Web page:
Tuesday, August 28

Tuesday – Making the Lower Box

This morning I planed out a plank of the red oak I had brought in to acclimate. I have three projects lined up that will all use red oak, so I brought in enough to do Dan’s Treasure Chest, Gilda’s breakfast tray table and get a good start on Marie’s dining room suit. I’ve dealt with Marie before and know her to be a patient sort, so I’ll get these two little projects out before launching into the table and chairs. That project may take a couple of months all by itself.

Because all of the lower box parts will have a 12° bevel on their upper and lower edges, I set up the table saw to rip at this angle and trim the plank to width with it’s bevels… making sure the bevels run the right direction on both edges!

Because the side pieces angle in at the bottom as well, the ends of the front and back pieces have to be cut to a matching angle. I could use my miter gauge on the table saw – and normally would do so, but that would mean messing up the angle on the blade. So I’ll use the chop saw instead. A decent chop saw has an angle gauge that allows you to dial in the exact angle and lock it down for precise, repeated cuts.

When all the parts are cut I test fit them using masking tape to hold them together while I check the angles and be sure the box comes out square.

Next we need a bottom, but this piece needs to be glued up from narrower pieces so it won’t warp. Since we do not yet have a jointer (until recently we did not have room for this piece of equipment, at least not a good one) and because I’ve always gotten good results from using my table saw and a glue-line blade as a jointer, I will again use the table saw. Oh, but wait… the table saw is set up for 12° cuts. What to do, what to do? Well, why not use 12° glue joints? That way we do not have to disturb that setting as we will need it again. As long as they are all precisely the same angle it doesn’t matter much what that angle is. A very shallow angle would make the boards try to slip up over one another, and even here I use clamps to prevent this, but at this angle it’s not much of a problem. Even if it were to end up a little out of alignment, I’m gluing this part of from rough sawn lumber which will be planed to finished thickness when the glue tacks up sufficiently, so any misalignment will be pared away by the planer anyway.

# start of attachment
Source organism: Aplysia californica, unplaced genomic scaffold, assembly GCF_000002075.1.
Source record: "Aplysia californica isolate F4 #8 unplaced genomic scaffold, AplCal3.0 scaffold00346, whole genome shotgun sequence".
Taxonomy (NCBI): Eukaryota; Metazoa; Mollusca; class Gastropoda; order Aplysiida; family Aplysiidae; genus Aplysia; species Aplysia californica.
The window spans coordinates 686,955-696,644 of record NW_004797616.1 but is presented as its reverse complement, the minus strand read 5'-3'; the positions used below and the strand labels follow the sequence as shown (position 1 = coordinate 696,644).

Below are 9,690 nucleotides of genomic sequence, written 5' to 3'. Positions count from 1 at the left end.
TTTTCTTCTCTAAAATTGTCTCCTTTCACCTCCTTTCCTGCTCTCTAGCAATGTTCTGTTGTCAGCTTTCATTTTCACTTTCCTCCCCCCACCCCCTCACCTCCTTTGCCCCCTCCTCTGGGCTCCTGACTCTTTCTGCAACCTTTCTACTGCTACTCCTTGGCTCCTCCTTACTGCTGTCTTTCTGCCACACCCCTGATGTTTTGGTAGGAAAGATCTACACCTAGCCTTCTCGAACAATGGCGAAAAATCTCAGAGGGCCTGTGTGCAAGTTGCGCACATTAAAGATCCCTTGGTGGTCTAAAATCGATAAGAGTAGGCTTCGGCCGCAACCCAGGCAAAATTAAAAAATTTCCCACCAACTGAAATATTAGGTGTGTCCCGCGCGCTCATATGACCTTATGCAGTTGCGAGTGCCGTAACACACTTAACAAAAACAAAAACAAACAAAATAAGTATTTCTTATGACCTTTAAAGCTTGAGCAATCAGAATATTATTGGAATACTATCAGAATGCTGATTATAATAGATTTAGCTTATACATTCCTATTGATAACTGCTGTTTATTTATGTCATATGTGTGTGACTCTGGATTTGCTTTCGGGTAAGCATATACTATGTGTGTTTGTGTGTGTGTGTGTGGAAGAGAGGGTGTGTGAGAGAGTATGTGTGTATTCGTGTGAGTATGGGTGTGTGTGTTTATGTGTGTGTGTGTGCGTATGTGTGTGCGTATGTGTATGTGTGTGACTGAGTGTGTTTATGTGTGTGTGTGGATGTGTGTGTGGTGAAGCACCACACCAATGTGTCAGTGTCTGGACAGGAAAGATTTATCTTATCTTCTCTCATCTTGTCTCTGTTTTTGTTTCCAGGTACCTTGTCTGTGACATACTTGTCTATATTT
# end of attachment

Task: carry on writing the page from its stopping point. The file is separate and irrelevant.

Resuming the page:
While the glue sets up lets give credit where credit is due. The design for this chest came from http://www.bayoustyle.com. I gather that Dan saw it there a while back, liked it, but hesitated on buying it. When he went back to get one, it was no longer being offered. He did get a set of photos and the source for the rusty pirate hardware, so we can replicate it for him.

One difference is that the original was made of cypress, which is fairly soft and prone to dents and dings. Dan agreed that building it of oak would make it more durable. Otherwise we will follow the original design as closely as I can.

OK, that glue ought to be tacked up now. Yes, I know, I’m kind of a slow typist.

I surface planed the blank to smooth it and bring it down to the required thickness, then used the table saw to cut the bevels on the edges. By running it through upside down against the rip fence I cut the front and back bevels, and by using the miter gauge with the blank right side up I cut the end bevels. This was a slow process as I wanted to sneak up on a perfect fit, so the final few passes were taking just 1/64 of an inch off at a time.

One last test fit to see that everything is copasetic then it’s off to the glue-up table to make it permanent. Clamping all these angled sides is something of a pain; the clamps keep wanting to slide off the angled sides. But persistence prevailed. This will need to sit overnight before I bother it again.

So, it’s time to clean up the shop and head home. My sweetie and I have a date tonight and it would be good if I cleaned up a bit first!


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